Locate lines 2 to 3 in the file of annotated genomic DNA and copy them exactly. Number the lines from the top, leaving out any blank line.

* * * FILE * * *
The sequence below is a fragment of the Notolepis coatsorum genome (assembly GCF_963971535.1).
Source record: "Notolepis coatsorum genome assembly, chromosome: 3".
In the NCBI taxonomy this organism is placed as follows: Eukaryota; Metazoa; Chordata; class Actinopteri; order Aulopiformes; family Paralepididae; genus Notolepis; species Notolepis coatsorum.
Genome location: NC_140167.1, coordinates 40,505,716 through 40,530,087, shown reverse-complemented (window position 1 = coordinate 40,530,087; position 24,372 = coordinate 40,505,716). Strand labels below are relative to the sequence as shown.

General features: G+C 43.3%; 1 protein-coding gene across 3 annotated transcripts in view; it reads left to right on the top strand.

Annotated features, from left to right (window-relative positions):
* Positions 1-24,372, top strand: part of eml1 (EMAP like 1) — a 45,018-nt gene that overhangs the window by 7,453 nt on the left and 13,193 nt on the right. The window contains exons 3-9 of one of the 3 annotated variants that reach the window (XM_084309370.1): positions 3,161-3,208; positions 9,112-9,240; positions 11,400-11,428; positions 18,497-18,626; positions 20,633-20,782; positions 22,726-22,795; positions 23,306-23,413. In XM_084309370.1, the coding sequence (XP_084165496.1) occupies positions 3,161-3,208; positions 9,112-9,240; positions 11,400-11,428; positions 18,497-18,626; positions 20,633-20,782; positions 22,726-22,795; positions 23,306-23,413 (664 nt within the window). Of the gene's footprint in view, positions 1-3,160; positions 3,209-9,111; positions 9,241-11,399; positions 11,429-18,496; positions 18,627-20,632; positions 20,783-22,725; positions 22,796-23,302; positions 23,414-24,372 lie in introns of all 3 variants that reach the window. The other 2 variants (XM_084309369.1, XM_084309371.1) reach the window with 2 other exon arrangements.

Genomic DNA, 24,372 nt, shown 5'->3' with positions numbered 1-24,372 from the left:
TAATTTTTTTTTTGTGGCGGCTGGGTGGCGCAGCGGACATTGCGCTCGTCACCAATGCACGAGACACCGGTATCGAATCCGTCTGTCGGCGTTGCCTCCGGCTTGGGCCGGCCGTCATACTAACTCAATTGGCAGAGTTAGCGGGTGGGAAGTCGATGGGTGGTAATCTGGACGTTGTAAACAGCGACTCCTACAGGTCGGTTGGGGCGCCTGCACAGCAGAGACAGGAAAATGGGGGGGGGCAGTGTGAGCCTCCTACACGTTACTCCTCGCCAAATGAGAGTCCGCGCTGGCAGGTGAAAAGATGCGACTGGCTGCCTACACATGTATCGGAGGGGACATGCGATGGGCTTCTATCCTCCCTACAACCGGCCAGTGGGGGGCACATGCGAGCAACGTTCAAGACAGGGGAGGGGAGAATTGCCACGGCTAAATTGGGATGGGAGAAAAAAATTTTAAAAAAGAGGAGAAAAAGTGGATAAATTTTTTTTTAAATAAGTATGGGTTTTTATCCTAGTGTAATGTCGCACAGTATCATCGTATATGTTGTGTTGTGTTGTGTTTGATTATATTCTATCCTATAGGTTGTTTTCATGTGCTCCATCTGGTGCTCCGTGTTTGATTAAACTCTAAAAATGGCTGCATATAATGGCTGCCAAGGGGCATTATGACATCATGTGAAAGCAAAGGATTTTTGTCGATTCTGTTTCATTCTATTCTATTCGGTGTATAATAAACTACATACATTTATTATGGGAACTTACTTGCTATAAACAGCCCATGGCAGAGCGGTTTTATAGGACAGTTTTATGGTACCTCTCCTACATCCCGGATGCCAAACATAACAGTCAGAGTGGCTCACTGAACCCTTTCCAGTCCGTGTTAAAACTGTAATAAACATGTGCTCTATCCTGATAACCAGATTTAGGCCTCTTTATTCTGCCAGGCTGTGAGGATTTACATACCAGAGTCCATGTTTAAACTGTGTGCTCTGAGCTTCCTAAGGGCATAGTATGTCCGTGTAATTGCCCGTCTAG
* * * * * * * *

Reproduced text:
Source record: "Notolepis coatsorum genome assembly, chromosome: 3".
In the NCBI taxonomy this organism is placed as follows: Eukaryota; Metazoa; Chordata; class Actinopteri; order Aulopiformes; family Paralepididae; genus Notolepis; species Notolepis coatsorum.